Thanks, Bob
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--- Quote Start ---  

 

Hi Dave, I have the "producer / consumer" test running with my thin Linux device driver ...  

 

--- Quote End ---  

 

Awesome! 

 

 

--- Quote Start ---  

 

You may have an idea on this ... and I assume it is a simple case of understanding how NIOS AVALON MM slave space is reached via 

BAR addresses in the Linux device driver. 

 

--- Quote End ---  

 

If you look in the Qsys memory map (use the memory map tab), it will show you the addresses for each Avalon-MM master. The BAR registers are a PCIe slave, but an Avalon-MM master. If you have a BAR that maps to a 4K block of Avalon-MM registers, then the PCIe 64-byte address should map to an Avalon-MM master address, and then that will map to your slave (with address LSBs dropped depending on whether its an 8-bit, 16-bit, or 32-bit slave). 

 

 

--- Quote Start ---  

 

"The second issue I have relates to setting up the PCIe core Avalon MM -> PCIe address translation .. this is at a table with 2 entries of 4k bytes each. 

I am trying to track it down . This Cra register space is accessed via BAR1 and contains the physical address of the system DMA memory address. 

 

--- Quote End ---  

 

Huh? The CRA registers are for your Avalon-MM masters to use, I don't think it was intended for you to loop back onto a BAR register for PCIe access. 

 

 

--- Quote Start ---  

 

For some reason , that BAR1 write is ending up at a different location in IMEM that is just below the Cra space . I have an idea it could be something 

to do with the BAR address matching scheme and reference to NIOS address map. The IMEM is at 0x00010000 - 0x0001ffff and the CRA slave is at  

0x00020000 - 0x00023fff ... the write to the translation tables at offest 0x00021000 in the CRA space seems to end up at 0x00011000 in the IMEM." 

 

--- Quote End ---  

 

Sorry, I'm not sure what the IMEM you are referring to is. 

 

Modelsim simulation of the system would help resolve addressing issues like this. 

 

Cheers, 

Dave
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If the nios is in 'soft reset' it actually fetches the first instruction every few clocks.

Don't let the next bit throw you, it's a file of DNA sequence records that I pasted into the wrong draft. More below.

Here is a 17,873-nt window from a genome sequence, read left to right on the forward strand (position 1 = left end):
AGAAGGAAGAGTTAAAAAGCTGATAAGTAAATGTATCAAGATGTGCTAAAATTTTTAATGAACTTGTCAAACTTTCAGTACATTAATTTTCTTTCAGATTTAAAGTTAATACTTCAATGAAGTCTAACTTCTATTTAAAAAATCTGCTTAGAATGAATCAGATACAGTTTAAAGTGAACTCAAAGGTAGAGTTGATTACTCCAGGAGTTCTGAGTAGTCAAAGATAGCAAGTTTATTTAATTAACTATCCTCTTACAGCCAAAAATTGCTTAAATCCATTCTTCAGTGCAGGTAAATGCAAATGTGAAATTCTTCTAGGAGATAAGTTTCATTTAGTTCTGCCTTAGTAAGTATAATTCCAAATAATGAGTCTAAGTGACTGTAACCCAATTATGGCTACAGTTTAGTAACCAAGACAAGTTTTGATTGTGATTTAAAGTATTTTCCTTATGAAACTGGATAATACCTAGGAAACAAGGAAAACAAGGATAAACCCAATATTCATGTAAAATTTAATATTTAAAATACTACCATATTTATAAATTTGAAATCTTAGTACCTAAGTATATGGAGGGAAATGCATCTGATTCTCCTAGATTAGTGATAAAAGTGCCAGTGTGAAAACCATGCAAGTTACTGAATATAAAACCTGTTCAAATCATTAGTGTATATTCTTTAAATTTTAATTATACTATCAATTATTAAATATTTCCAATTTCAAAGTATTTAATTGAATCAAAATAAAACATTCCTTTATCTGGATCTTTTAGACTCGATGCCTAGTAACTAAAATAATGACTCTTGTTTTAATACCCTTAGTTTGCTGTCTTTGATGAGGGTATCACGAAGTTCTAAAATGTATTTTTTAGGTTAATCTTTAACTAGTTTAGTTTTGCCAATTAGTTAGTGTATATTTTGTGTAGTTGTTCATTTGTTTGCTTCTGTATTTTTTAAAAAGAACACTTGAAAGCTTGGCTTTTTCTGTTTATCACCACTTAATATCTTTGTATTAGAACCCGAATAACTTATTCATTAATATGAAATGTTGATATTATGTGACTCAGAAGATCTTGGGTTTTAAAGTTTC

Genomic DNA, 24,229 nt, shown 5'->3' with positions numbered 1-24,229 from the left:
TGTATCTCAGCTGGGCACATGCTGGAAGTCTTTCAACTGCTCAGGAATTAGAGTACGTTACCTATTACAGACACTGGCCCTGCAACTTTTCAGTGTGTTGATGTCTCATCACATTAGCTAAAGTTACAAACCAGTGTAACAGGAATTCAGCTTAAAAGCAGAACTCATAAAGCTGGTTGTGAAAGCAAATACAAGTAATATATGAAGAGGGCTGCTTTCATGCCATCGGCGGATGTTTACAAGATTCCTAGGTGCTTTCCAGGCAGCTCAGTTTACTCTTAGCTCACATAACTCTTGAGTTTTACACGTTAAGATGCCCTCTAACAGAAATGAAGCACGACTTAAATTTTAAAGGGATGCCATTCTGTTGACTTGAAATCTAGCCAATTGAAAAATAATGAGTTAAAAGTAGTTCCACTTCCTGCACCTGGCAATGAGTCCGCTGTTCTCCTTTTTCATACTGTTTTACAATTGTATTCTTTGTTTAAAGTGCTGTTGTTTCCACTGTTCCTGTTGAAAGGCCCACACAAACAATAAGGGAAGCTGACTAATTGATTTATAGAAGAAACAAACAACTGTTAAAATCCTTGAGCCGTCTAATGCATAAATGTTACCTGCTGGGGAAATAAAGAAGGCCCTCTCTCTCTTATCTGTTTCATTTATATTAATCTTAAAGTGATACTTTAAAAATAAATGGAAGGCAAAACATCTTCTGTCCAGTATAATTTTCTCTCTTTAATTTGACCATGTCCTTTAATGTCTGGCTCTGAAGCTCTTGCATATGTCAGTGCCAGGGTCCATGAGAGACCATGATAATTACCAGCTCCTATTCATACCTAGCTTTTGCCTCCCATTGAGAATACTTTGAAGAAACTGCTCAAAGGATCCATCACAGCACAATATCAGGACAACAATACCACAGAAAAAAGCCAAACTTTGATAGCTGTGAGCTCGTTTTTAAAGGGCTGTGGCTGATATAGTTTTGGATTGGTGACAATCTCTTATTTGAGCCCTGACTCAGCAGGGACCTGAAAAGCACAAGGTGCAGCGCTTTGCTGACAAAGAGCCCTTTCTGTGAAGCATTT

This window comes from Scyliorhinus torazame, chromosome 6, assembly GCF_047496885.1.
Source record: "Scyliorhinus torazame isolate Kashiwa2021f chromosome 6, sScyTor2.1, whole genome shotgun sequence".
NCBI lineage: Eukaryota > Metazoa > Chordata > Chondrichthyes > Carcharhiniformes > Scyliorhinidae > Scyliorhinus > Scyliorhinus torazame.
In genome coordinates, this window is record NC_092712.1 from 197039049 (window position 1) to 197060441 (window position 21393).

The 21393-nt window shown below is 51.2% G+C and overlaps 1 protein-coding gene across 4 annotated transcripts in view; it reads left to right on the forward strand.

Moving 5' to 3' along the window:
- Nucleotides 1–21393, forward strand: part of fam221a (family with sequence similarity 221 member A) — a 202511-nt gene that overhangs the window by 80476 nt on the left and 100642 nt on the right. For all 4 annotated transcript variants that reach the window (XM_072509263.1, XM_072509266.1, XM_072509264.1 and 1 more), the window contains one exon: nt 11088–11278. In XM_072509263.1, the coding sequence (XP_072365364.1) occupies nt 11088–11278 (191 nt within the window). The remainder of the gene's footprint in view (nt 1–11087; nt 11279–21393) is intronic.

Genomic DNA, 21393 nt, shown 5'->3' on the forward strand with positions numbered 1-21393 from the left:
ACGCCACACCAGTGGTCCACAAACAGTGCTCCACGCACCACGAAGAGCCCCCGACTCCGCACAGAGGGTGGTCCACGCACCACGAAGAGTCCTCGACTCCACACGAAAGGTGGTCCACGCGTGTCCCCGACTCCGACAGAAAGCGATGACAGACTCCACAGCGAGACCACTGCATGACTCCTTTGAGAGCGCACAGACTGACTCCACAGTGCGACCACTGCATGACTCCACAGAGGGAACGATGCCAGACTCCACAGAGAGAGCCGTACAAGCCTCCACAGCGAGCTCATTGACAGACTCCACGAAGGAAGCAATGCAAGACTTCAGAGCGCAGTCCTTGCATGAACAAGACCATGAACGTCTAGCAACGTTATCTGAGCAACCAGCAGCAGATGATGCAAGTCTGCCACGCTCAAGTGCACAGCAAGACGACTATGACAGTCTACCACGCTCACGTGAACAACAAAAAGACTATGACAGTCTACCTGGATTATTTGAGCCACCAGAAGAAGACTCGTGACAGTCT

This doesn't matter - but can be confusing in traces. 

 

It ought to be valid to write the outbound address translation memory from the PCIe master (I'm pretty sure we have a system that does it).
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I am wanting to get the ModelSim running for the PCIe endpoint design I have. 

 

I have the ModelSim GUI up after going through the Arria PCIe user guide steps ...but am missing the following. 

 

1) I would like to run the sample testbench against the endpoint to go through training and some basic operations but can't find the sample testbench. 

2) If I find the sample testbench ... how to start the simulation. 

 

Best Regards. BCD.
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--- Quote Start ---  

Awesome! 

 

 

If you look in the Qsys memory map (use the memory map tab), it will show you the addresses for each Avalon-MM master. The BAR registers are a PCIe slave, but an Avalon-MM master. If you have a BAR that maps to a 4K block of Avalon-MM registers, then the PCIe 64-byte address should map to an Avalon-MM master address, and then that will map to your slave (with address LSBs dropped depending on whether its an 8-bit, 16-bit, or 32-bit slave). 

 

 

Huh? The CRA registers are for your Avalon-MM masters to use, I don't think it was intended for you to loop back onto a BAR register for PCIe access. 

 

 

Sorry, I'm not sure what the IMEM you are referring to is. 

 

Modelsim simulation of the system would help resolve addressing issues like this. 

 

Cheers, 

Dave 

--- Quote End ---  

 

 

 

Dave the example device I have sets the Cra translation table entries up via a BAR register at the end of the DD probe code .. just before the endpoint is enabled.